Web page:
• Naval Aviation
    By Rear Admiral William A. Moffett, U. S. Navy, Chief of the Bureau of Aeronautics

    Viewed from every angle, the advance in naval aviation during the period following the World War has been satisfactory. Starting out with patrol planes as the only well developed type, and with the wartime personnel demobilized, we...

  • The Training of the Fleet
    By Rear Admiral H. J. Ziegemeier, U. S. Navy, Director of Fleet Training

    Note: This article was prepared at the request of the Navy Day Committee for the Special Information Number with a view of interesting Naval Reserve Officers and civilians when the Navy holds open house on Navy Day. The active service is...

  • Our "Stake" in Sea Power
    By Captain Dudley W. Knox, U. S. Navy (Retired)

    It is worth a moment’s reflection that practically every great center of population in the United States is located close to easy water transportation. At such points we have concentrated about half of the total population of...

  • The Lack of Modern Tonnage a Severe Handicap in the Expansion of Our Foreign Trade and National Defense
    By Alfred H. Haag, Director, Department of International Shipping, Georgetown University School of Foreign Service

    ONLY a small percentage of our population fully appreciate the importance of an adequate number of American- flag ships to carry our foreign commerce and to serve as a naval auxiliary in times of national emergency.

    ...
  • The Merchant Marine—Its Value in Peace and War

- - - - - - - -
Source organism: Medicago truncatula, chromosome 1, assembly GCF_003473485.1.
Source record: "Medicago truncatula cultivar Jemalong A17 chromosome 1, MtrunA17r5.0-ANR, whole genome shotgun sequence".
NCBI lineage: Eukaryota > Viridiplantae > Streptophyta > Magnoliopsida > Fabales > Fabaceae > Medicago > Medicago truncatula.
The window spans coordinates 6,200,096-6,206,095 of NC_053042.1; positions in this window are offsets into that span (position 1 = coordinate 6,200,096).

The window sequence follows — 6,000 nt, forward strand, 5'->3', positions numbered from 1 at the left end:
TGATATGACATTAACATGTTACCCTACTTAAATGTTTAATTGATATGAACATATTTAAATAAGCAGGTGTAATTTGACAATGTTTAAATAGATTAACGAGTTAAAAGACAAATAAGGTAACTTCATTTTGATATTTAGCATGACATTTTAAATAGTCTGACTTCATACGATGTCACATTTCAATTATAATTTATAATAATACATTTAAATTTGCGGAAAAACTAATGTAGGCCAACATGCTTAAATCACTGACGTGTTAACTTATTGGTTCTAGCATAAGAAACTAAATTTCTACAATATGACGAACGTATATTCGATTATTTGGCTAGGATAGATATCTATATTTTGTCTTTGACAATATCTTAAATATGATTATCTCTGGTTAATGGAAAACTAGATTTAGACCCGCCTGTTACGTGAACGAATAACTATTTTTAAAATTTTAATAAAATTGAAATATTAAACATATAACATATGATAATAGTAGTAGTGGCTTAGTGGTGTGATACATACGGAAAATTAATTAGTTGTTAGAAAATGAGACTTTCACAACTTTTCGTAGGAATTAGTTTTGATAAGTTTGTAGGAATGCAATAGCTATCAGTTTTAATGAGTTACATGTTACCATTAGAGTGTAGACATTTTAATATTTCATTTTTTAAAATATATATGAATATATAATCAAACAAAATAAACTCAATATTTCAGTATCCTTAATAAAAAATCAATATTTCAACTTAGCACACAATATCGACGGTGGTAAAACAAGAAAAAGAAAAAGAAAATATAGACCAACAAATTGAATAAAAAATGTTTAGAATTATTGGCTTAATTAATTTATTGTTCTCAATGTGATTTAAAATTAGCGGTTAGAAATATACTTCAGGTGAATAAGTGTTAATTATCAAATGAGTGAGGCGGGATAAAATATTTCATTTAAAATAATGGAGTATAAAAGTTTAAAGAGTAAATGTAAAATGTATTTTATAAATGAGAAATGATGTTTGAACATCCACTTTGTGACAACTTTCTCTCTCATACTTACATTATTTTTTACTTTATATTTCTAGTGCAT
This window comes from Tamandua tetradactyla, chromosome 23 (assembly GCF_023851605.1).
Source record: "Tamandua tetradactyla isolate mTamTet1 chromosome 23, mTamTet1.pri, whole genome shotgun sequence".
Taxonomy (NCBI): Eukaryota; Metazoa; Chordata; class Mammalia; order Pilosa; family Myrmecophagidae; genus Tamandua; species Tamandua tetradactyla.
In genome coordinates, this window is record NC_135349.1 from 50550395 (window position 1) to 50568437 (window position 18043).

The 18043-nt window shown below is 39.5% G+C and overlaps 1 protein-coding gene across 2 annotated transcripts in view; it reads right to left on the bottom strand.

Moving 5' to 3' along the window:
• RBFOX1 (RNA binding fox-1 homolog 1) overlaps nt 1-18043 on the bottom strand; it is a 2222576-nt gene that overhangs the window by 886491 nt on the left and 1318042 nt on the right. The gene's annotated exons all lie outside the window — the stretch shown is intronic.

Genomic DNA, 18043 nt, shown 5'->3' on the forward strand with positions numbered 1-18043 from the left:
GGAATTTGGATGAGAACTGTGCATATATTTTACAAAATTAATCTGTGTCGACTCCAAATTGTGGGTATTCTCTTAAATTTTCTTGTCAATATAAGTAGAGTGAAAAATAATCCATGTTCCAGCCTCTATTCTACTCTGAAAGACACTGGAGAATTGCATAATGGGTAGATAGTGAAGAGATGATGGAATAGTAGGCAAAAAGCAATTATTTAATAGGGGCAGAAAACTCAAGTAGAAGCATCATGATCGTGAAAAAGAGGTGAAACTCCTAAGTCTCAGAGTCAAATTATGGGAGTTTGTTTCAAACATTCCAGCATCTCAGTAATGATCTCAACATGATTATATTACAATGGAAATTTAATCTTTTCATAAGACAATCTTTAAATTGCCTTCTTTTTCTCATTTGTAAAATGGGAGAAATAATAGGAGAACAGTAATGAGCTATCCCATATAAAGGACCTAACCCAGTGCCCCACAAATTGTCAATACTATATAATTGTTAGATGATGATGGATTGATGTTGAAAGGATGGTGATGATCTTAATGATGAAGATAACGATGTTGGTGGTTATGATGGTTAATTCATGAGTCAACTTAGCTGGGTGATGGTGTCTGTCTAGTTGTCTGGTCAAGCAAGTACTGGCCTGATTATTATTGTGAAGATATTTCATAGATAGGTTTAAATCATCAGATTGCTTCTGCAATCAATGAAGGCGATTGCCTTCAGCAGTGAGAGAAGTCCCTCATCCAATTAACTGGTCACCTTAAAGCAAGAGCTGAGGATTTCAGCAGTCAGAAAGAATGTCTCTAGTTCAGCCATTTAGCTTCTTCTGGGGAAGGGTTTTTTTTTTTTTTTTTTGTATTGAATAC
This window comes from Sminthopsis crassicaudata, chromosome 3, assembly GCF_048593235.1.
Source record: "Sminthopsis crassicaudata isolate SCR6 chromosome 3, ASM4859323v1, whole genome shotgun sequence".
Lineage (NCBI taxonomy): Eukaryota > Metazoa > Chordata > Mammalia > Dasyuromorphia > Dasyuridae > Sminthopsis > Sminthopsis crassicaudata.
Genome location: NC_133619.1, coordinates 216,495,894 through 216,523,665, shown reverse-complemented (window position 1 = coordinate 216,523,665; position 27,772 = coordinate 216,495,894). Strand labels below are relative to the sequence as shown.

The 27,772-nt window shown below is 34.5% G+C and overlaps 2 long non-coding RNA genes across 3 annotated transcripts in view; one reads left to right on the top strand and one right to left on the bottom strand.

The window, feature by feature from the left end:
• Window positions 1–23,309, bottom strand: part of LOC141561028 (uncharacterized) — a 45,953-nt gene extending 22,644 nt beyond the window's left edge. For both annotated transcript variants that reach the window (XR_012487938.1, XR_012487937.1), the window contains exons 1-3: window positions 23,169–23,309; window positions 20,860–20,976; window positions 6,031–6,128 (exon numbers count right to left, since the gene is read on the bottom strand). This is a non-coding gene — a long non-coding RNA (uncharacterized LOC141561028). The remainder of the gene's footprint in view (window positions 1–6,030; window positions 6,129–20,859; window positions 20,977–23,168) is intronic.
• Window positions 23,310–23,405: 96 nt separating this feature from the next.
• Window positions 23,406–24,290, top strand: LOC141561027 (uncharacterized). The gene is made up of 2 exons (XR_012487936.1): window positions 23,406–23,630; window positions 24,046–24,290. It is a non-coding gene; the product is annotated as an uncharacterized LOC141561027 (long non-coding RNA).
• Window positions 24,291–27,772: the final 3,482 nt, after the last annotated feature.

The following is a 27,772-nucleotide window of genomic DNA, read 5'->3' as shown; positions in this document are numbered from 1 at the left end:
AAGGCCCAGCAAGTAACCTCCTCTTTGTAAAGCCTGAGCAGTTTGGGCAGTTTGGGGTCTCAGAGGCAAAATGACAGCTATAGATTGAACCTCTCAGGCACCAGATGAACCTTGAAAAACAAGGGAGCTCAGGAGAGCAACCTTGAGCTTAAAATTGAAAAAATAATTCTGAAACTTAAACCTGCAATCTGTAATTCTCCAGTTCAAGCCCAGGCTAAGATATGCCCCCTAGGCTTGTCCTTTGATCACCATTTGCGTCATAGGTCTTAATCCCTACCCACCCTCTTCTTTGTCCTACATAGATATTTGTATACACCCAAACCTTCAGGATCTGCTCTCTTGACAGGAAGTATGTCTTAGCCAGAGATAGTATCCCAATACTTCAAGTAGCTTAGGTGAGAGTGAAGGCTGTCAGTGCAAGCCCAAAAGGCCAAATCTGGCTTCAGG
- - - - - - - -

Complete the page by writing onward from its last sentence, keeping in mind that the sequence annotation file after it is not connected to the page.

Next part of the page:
By Captain L. M. Overstreet, U. S. Navy

    The American people are quick to grasp business opportunities. It seems curious that they should be so slow to grasp the value of a merchant marine. The merchant marine has great value to us, not only when the world is at peace, but when we are...

  • Naval Civil Engineering—Its Place in National Defense and Its Value to the Engineering Profession
    By Rear Admiral L. E. Gregory (Civil Engineer Corps), U. S. Navy, Chief of Bureau of Yards and Docks

    Much has been said and written on the value of adequately equipped and strategically located naval bases. Some authorities have even endeavored to express this value in terms of capital ships but the impracticability of arriving at...

  • Sea Power
    By Lieutenant Commander H. H. Frost, U. S. Navy

    Sea power may be compared to a chain of three gigantic links: commerce, merchant marine, and navy. Its strength is no greater than that of the weakest link.

  • The "Constitution" Campaign and Its Progress
    By Rear Admiral Philip Andrews, U. S. Navy, Chairman, National Committee to Save Old Ironsides Fund

    The Constitution is our greatest naval memorial, and certainly equal in historical value to the few other great memorials which this nation possesses. England has saved Nelson’s flagship Victory by popular subscription. She has...

  • Discussion

    A Destroyer Leader for the U. S. Fleet

     

    (See page 325, March, 1927, Proceedings and page 685, June, 1927, Proceedings)

     

  • Professional Notes
    Prepared By Lieutenant Commander W. G. Greenman, U. S. Navy
  • Notes on International Affairs
    Prepared By Professor Allan Westcott, U. S. Naval Academy

    From August 1 to September 1

    FAILURE OF NAVAL CONFERENCE

     

  • Book Reviews

    BOOK DEPARTMENT

     

    Save money by placing your orders for all books, whether professional or not, with the Institute Book Department, which will supply any obtainable naval, professional or scientific...

  • Photographs